cavasta's picture

posted by cavasta [214 posts]
2nd January 2011 - 19:48

7 Likes

We'll do our very best Smile

Dave Atkinson's picture

posted by Dave Atkinson [7504 posts]
3rd January 2011 - 8:07

4 Likes

The review is okay but is it not a bit lacking in comparative data? I'm not seeing any real reason for upgrading from my existing 705 other than a bigger screen. This is not a pop at Garmin as I have been more than delighted with my 705 plus all the benefits of Garmin Connect and of course Training Center. Would be happy to win one but the improvements that are impled in the review don't allow me to justify a purchase.

I'm fat and fifty - I'm going as fast as I can!

posted by Fionnghal [11 posts]
4th January 2011 - 18:47

8 Likes

Love that device. I'm very happy with my ForeRunner 305, and a bunch of cadence units.

Big advantage of the cadence sensor at this time of year is that you can use a turbo trainer, and get the same data capture capability (HR/Time/Power/etc)

I personally can't wait for the Garmin/Metrigear pedals to appear....

Bring me sunshine, and dry roads

MalcolmBinns's picture

posted by MalcolmBinns [107 posts]
5th January 2011 - 16:11

9 Likes

Fionnghal - what else do you want to know? We've listed everything it does.

We'll give you all the info and tell you how it performed - but we can't decide how you spend your money for you, I'm afraid. Although, personally, if I couldn't see any reason to upgrade, I wouldn't.

posted by Mat Brett [1956 posts]
5th January 2011 - 21:01

10 Likes

Quote:
I'm not seeing any real reason for upgrading from my existing 705 other than a bigger screen

you don't need the ordnance survey mapping then? if not, you're likely fine with your 705 as the mapping is the major improvement IMO.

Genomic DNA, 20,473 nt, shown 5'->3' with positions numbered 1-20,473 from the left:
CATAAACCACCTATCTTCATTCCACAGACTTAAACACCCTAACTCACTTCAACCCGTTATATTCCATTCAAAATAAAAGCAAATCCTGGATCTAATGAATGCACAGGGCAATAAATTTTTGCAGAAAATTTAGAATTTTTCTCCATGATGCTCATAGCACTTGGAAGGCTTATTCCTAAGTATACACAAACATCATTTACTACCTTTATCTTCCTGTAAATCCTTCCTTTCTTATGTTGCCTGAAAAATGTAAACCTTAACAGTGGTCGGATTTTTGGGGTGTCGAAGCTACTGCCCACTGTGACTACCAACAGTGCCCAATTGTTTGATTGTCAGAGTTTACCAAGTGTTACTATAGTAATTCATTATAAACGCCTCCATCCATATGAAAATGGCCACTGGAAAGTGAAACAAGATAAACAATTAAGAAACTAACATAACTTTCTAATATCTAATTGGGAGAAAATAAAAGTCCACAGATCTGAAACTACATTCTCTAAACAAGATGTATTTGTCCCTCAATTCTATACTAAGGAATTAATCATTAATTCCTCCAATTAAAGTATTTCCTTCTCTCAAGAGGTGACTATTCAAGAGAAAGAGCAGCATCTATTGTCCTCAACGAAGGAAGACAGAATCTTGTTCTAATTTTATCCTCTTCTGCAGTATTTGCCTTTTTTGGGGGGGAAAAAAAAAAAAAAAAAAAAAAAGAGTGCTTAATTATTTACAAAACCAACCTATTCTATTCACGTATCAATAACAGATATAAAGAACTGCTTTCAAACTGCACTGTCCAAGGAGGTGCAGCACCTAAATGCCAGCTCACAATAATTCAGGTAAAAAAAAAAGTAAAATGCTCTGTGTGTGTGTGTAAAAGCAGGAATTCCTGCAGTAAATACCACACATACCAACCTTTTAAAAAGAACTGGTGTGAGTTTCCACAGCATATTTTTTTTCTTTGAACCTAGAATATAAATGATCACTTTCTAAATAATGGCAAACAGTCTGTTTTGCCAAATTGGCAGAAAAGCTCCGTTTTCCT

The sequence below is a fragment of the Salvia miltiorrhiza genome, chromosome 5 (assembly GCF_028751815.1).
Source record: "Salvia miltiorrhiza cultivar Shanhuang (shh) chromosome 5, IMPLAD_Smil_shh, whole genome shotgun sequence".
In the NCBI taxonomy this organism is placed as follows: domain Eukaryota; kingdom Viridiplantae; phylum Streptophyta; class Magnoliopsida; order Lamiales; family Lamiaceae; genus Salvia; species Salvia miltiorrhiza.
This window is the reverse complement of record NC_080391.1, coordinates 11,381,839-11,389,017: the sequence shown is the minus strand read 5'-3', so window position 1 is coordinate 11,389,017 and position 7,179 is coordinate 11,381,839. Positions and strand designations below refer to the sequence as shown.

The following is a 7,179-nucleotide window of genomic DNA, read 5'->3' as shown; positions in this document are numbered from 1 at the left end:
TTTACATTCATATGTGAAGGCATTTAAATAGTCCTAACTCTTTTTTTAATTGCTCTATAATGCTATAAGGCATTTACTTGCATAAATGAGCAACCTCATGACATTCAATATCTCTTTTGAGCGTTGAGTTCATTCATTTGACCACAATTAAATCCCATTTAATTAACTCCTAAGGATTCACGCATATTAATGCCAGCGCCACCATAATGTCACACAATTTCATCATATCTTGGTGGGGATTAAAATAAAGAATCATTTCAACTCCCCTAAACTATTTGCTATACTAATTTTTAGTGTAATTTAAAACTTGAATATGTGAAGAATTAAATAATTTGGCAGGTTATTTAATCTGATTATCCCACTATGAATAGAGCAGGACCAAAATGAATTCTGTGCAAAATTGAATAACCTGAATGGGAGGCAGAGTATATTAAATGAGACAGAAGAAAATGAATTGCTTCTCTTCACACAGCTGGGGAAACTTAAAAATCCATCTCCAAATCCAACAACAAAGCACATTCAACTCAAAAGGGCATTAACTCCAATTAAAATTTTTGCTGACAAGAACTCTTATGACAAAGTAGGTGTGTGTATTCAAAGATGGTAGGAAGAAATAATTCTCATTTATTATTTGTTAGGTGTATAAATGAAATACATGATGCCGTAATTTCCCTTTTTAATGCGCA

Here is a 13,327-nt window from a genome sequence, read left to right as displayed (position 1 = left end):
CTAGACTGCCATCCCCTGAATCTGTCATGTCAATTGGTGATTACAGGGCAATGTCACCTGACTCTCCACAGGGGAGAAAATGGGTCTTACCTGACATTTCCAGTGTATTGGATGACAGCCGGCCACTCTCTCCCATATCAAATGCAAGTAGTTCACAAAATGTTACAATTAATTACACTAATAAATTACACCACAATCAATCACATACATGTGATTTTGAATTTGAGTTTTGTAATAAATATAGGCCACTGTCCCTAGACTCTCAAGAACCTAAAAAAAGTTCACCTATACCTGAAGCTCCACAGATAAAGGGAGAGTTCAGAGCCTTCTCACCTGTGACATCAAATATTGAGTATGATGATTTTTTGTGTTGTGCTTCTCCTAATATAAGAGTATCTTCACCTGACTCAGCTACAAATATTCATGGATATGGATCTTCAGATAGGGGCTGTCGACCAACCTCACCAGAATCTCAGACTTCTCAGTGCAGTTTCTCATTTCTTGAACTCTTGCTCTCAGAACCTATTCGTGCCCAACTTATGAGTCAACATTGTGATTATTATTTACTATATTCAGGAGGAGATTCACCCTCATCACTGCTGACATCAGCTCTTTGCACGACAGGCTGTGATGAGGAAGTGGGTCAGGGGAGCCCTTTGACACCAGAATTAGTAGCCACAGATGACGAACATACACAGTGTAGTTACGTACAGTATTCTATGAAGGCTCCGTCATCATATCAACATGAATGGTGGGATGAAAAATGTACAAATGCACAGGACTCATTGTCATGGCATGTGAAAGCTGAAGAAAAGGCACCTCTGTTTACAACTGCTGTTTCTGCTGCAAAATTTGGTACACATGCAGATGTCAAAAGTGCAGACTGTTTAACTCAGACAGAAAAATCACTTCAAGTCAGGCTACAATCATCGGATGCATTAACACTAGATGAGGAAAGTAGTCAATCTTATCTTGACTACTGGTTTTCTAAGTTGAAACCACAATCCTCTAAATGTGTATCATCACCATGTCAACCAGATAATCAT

Dave Atkinson's picture

posted by Dave Atkinson [7504 posts]
6th January 2011 - 11:49

7 Likes

Nothing is said about the behaviour of the colour display under the direct sunlight. Is everything seen well? OR Garmin 500 is better?

Daggert's picture

posted by Daggert [1 posts]
25th April 2011 - 10:27

10 Likes

the display is perfectly usable under direct sunlight; the edge 500 has the, erm, edge when it comes to clarity in those conditions but i've used the 800 on plenty of sunny rides and the mapping and data screens are still very legible.

Dave Atkinson's picture

posted by Dave Atkinson [7504 posts]
25th April 2011 - 13:33

11 Likes

Can anyone help...
I've just brought one.
I was under the impression that I could make a route and download it to the garmin edge 800.
I've downloaded basecamp but this seems to only have the A3 and M25 on......
I was expecting the detail in a website like MapMyRide or google maps.
Do I need to buy the city Nav card?
If I do, can I then plot detailed routes?

Please please help.

posted by mccann.ben [28 posts]
24th August 2011 - 18:00

9 Likes

you can use totally free OSM maps, which are routable! There's a tutorial on where to get one and how to install it here: http://www.scarletfire.co.uk/2012/01/tutorial-how-to-install-free-osm-ma...

deadhead1971's picture

posted by deadhead1971 [26 posts]
2nd February 2012 - 22:59

9 Likes

Cant fault the unit but the heart rate strap is poor quality.I think using strava with the Garmin is additive so be warned.That said i love it.It makes all rides competitive and if you are looking for speed well its the way to go

big mick

posted by big mick [189 posts]
25th April 2012 - 17:56

8 Likes

ppf,RE. Garmin Edge 800.Does anyone know if the 800 has a proper memory? can it hold the entire europe mapping? Why do you have to upload each section of mapping? I have had a very frustrating 5 years of 705 ownership. Is it more 'user friendly'? What are your experiences of ERRR...customer support? I have sent over 40 emails since owning the 705,got my first reply a few weeks ago, (only taken 5yrs garmin!) 3 emails since have had no response!
As a cycle computor its great,they (garmin) havent mastered the satnav and mapping yet! Same problems on their car satnavs! I would appreciate any feedback from 800 owners.

peasantpigfarmer

posted by peasantpigfarmer [46 posts]
3rd July 2012 - 9:53

10 Likes